Also from another side the Western Church was deeply moved at that moment, namely, by the genius of Augustine. But the discrepancy between the ideas of Augustine and the theological system of the Eastern Church, in which Cassianus was educated, was so great, that he never felt able to adopt such doctrines as those of predestination, the irresistibility of grace, etc. He did not separate himself, however, so far from the views of Augustine as to embrace those of Pelagius. On the contrary, on the instance of Leo the Great, he wrote his De Incarnatione Libri VII., directly against Nestorianism, but indirectly against Pelagianism; and thus he became the founder and first representative of semi-Pelagianism. The best collected edition of his works is that by GAZAEUS, Douai, 1616, which has been often reprinted, latest at Leipzig, 1733. An accurate analysis of his stand-point has been given by G. Fr.WIGGERS: Darstellung des Augustinismus und Pelagianismus, 1833, II. pp. 6-183. [There is an Italian translation of Cassianus’s work, Venice, 1663, and a French, Paris, 1667.]

Thiersch,"CASSIANUS, Johannes," Philip Schaff, ed., A Religious Encyclopaedia or Dictionary of Biblical, Historical, Doctrinal, and Practical Theology, 3rd edn., Vol. 1. Toronto, New York & London: Funk & Wagnalls Company, 1894. p.413.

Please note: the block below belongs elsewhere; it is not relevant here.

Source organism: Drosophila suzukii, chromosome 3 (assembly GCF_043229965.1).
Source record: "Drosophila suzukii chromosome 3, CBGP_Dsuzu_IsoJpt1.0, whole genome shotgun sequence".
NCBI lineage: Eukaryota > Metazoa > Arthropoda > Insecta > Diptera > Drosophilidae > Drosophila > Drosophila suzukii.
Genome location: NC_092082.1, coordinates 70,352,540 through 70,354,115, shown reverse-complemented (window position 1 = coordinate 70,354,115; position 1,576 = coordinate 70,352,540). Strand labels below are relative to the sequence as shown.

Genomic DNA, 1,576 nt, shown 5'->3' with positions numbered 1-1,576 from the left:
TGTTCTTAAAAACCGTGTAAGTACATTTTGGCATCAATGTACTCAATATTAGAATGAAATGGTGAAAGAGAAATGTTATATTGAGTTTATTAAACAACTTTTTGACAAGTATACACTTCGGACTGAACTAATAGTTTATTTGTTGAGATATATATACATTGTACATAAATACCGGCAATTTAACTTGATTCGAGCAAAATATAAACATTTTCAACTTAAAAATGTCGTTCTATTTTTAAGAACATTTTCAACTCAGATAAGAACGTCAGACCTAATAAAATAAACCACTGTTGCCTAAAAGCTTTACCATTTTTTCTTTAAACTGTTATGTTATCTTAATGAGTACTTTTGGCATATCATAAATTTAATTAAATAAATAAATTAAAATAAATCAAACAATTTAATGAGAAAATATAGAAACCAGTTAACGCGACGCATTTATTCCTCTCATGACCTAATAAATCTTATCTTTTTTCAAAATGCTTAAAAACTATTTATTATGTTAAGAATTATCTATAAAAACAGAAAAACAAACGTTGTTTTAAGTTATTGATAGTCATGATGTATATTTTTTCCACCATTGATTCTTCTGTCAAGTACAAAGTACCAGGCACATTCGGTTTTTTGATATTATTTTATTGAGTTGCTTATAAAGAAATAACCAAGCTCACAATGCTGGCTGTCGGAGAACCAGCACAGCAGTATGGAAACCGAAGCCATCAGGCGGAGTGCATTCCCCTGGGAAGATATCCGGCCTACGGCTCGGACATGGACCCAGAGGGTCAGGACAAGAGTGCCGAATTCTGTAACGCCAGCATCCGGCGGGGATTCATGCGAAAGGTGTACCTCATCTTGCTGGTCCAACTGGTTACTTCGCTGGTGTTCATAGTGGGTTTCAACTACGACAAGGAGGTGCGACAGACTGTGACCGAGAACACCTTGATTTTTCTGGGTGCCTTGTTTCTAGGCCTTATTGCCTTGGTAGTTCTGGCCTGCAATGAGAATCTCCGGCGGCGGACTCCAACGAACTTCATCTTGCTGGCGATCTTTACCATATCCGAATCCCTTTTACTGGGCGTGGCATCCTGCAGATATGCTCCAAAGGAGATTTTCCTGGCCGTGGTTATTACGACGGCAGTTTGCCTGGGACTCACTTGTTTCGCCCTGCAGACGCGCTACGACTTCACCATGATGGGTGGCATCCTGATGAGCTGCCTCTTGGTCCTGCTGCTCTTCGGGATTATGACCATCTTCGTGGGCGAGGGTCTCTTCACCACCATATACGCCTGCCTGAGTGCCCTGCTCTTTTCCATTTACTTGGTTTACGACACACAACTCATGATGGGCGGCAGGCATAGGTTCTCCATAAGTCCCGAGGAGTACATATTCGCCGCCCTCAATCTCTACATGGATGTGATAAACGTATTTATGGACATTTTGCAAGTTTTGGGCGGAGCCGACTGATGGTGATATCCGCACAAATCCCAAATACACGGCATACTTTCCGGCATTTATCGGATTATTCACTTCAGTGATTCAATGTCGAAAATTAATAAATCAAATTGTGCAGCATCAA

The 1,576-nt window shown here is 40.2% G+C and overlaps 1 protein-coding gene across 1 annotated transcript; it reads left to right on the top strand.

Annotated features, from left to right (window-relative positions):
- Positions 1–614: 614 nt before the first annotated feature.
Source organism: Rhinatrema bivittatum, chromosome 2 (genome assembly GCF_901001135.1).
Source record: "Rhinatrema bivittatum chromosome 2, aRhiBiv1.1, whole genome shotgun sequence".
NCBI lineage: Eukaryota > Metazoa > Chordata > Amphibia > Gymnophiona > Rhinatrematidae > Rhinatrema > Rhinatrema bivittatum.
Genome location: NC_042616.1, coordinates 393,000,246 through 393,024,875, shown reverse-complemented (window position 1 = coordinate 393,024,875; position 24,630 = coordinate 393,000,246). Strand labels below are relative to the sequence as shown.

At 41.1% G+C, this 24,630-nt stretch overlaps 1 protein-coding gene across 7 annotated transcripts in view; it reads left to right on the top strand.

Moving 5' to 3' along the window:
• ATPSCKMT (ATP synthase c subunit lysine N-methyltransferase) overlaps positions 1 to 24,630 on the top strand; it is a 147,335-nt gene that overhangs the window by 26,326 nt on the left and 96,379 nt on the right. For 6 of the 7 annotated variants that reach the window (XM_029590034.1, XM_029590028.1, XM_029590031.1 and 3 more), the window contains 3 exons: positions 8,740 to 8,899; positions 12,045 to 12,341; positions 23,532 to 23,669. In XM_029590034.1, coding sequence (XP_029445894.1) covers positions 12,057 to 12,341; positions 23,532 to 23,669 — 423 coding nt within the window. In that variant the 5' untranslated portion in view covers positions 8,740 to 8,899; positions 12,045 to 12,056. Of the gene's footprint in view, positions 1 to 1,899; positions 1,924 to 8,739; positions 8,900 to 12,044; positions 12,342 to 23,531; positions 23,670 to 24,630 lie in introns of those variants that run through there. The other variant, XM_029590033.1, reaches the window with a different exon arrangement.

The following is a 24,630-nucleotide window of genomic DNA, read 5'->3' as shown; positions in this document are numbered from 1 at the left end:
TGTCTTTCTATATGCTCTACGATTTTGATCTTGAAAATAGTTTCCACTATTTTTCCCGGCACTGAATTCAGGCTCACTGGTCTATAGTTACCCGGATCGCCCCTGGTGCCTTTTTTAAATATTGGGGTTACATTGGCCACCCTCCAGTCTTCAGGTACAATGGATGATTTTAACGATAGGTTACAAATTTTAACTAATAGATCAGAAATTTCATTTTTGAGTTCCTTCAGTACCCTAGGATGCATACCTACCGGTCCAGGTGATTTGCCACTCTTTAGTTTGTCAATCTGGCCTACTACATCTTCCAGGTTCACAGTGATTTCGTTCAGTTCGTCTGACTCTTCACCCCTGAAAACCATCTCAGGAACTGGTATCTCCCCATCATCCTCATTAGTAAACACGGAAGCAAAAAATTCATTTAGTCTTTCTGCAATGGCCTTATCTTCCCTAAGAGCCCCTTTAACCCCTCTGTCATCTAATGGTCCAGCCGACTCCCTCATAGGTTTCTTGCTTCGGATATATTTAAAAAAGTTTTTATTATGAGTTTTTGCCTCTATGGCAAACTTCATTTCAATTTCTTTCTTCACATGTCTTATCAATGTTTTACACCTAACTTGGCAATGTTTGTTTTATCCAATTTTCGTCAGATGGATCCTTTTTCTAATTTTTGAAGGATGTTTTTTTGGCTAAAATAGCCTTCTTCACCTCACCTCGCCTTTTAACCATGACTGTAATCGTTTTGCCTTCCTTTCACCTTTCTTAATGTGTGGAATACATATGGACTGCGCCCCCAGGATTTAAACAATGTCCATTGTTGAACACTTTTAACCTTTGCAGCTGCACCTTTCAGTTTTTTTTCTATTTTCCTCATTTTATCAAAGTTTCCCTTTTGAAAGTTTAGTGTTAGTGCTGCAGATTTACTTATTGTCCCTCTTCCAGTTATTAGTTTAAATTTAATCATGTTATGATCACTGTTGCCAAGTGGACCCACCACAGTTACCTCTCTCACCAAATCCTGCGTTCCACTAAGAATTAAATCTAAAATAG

Primary Sources

Book or monograph John Cassian, Nicene & Post Nicene Fathers, 2nd series, Vol. 11. E.C.S. Gibson, translator. Edinburgh: T & T Clark, 1894. pp.161-621.
Book or monograph John Cassian, Selection from Conferences in Owen Chadwick, Western Asceticism, J. Baillie et al. Library of Christian Classics, Vol. 12. Philadelphia: Westminster, 1953-1966. pp.190-289.
Book or monograph John Cassian: ConferencesC. Luibheid, translator, John Cassian: Conferences, R.J. Payne, et al, Classics of Western Spirituality. New York: Paulist, 1985. Pbk. ISBN: 080912694X. pp.201. {CBD}

Secondary Sources